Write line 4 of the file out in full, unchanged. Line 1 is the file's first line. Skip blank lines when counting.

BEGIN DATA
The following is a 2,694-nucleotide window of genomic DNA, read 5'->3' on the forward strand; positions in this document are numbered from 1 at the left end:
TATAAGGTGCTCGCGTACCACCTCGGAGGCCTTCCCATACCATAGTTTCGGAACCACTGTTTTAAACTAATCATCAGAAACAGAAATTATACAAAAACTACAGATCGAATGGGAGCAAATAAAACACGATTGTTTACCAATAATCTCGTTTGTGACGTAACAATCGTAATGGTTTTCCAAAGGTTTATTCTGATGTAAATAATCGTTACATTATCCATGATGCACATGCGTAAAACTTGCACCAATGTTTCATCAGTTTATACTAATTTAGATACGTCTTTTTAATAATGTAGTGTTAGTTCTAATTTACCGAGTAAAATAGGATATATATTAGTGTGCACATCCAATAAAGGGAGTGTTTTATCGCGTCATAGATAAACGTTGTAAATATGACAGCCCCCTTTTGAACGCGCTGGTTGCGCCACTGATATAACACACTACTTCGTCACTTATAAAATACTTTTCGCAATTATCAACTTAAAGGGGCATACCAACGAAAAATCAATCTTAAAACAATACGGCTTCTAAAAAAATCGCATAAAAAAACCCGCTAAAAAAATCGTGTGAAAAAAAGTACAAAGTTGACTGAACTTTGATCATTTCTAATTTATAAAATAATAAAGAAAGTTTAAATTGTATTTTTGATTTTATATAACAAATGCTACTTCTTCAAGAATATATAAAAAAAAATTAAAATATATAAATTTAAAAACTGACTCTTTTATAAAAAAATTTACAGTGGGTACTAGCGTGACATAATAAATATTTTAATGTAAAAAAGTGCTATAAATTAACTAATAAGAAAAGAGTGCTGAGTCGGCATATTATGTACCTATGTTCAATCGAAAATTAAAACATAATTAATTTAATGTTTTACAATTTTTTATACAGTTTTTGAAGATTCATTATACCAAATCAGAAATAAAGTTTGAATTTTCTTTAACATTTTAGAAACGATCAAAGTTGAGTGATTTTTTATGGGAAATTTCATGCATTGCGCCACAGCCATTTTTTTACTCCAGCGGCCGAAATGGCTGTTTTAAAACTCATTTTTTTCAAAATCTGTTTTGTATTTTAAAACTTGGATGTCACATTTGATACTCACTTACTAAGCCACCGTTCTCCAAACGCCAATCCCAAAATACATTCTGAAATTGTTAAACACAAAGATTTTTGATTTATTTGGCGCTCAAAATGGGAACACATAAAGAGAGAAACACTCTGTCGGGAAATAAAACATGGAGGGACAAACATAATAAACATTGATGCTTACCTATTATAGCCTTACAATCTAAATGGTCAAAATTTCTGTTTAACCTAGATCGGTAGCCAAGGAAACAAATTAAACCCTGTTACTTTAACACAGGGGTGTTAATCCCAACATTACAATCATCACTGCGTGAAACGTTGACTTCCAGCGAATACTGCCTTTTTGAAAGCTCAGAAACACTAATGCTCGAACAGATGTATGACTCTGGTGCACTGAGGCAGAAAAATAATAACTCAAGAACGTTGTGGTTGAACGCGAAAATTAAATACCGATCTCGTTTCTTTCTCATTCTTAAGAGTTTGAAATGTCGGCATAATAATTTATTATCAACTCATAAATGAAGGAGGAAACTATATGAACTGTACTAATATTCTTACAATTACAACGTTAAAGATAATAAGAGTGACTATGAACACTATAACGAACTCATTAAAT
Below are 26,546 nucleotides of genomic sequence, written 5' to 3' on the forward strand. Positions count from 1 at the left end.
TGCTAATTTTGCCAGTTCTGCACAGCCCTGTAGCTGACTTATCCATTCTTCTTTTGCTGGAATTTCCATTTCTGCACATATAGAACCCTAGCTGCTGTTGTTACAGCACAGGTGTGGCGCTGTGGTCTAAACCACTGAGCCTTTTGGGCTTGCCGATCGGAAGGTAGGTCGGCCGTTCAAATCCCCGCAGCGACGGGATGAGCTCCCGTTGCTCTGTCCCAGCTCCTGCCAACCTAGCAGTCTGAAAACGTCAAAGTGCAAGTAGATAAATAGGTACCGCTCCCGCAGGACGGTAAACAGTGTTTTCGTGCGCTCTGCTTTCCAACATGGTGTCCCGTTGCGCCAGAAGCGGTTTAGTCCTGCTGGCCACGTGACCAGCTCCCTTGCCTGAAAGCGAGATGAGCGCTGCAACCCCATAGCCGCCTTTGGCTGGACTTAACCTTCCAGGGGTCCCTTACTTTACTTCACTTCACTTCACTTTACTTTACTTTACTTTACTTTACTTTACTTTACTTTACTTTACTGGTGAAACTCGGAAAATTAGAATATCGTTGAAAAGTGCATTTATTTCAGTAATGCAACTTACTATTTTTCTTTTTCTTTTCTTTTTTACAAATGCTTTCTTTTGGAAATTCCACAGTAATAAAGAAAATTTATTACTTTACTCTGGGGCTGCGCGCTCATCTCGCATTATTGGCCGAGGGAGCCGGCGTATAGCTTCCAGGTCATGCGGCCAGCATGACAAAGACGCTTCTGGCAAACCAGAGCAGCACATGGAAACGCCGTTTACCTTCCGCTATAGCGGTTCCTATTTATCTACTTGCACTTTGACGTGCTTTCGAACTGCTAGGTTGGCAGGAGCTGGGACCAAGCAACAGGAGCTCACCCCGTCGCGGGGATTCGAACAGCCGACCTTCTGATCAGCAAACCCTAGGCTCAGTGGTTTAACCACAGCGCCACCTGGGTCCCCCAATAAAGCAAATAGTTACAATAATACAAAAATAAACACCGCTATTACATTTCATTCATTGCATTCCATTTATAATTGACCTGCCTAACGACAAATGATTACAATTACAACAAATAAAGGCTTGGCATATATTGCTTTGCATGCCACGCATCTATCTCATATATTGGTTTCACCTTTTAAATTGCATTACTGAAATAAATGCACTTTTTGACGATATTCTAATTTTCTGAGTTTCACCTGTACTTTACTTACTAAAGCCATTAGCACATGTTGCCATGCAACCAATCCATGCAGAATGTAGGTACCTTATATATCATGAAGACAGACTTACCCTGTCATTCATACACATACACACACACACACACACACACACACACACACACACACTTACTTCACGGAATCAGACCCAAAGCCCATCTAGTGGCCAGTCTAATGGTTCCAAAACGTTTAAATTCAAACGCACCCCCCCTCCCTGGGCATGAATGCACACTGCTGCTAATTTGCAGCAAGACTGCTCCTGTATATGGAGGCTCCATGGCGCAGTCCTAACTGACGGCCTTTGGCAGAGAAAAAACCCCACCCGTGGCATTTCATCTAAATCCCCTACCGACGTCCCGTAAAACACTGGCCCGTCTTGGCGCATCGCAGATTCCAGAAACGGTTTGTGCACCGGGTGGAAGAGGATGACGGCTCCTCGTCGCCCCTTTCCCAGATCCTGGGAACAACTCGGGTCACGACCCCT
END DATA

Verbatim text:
TGCTAATTTTGCCAGTTCTGCACAGCCCTGTAGCTGACTTATCCATTCTTCTTTTGCTGGAATTTCCATTTCTGCACATATAGAACCCTAGCTGCTGTTGTTACAGCACAGGTGTGGCGCTGTGGTCTAAACCACTGAGCCTTTTGGGCTTGCCGATCGGAAGGTAGGTCGGCCGTTCAAATCCCCGCAGCGACGGGATGAGCTCCCGTTGCTCTGTCCCAGCTCCTGCCAACCTAGCAGTCTGAAAACGTCAAAGTGCAAGTAGATAAATAGGTACCGCTCCCGCAGGACGGTAAACAGTGTTTTCGTGCGCTCTGCTTTCCAACATGGTGTCCCGTTGCGCCAGAAGCGGTTTAGTCCTGCTGGCCACGTGACCAGCTCCCTTGCCTGAAAGCGAGATGAGCGCTGCAACCCCATAGCCGCCTTTGGCTGGACTTAACCTTCCAGGGGTCCCTTACTTTACTTCACTTCACTTCACTTTACTTTACTTTACTTTACTTTACTTTACTTTACTTTACTTTACTGGTGAAACTCGGAAAATTAGAATATCGTTGAAAAGTGCATTTATTTCAGTAATGCAACTTACTATTTTTCTTTTTCTTTTCTTTTTTACAAATGCTTTCTTTTGGAAATTCCACAGTAATAAAGAAAATTTATTACTTTACTCTGGGGCTGCGCGCTCATCTCGCATTATTGGCCGAGGGAGCCGGCGTATAGCTTCCAGGTCATGCGGCCAGCATGACAAAGACGCTTCTGGCAAACCAGAGCAGCACATGGAAACGCCGTTTACCTTCCGCTATAGCGGTTCCTATTTATCTACTTGCACTTTGACGTGCTTTCGAACTGCTAGGTTGGCAGGAGCTGGGACCAAGCAACAGGAGCTCACCCCGTCGCGGGGATTCGAACAGCCGACCTTCTGATCAGCAAACCCTAGGCTCAGTGGTTTAACCACAGCGCCACCTGGGTCCCCCAATAAAGCAAATAGTTACAATAATACAAAAATAAACACCGCTATTACATTTCATTCATTGCATTCCATTTATAATTGACCTGCCTAACGACAAATGATTACAATTACAACAAATAAAGGCTTGGCATATATTGCTTTGCATGCCACGCATCTATCTCATATATTGGTTTCACCTTTTAAATTGCATTACTGAAATAAATGCACTTTTTGACGATATTCTAATTTTCTGAGTTTCACCTGTACTTTACTTACTAAAGCCATTAGCACATGTTGCCATGCAACCAATCCATGCAGAATGTAGGTACCTTATATATCATGAAGACAGACTTACCCTGTCATTCATACACATACACACACACACACACACACACACACACACACACACACTTACTTCACGGAATCAGACCCAAAGCCCATCTAGTGGCCAGTCTAATGGTTCCAAAACGTTTAAATTCAAACGCACCCCCCCTCCCTGGGCATGAATGCACACTGCTGCTAATTTGCAGCAAGACTGCTCCTGTATATGGAGGCTCCATGGCGCAGTCCTAACTGACGGCCTTTGGCAGAGAAAAAACCCCACCCGTGGCATTTCATCTAAATCCCCTACCGACGTCCCGTAAAACACTGGCCCGTCTTGGCGCATCGCAGATTCCAGAAACGGTTTGTGCACCGGGTGGAAGAGGATGACGGCTCCTCGTCGCCCCTTTCCCAGATCCTGGGAACAACTCGGGTCACGACCCCT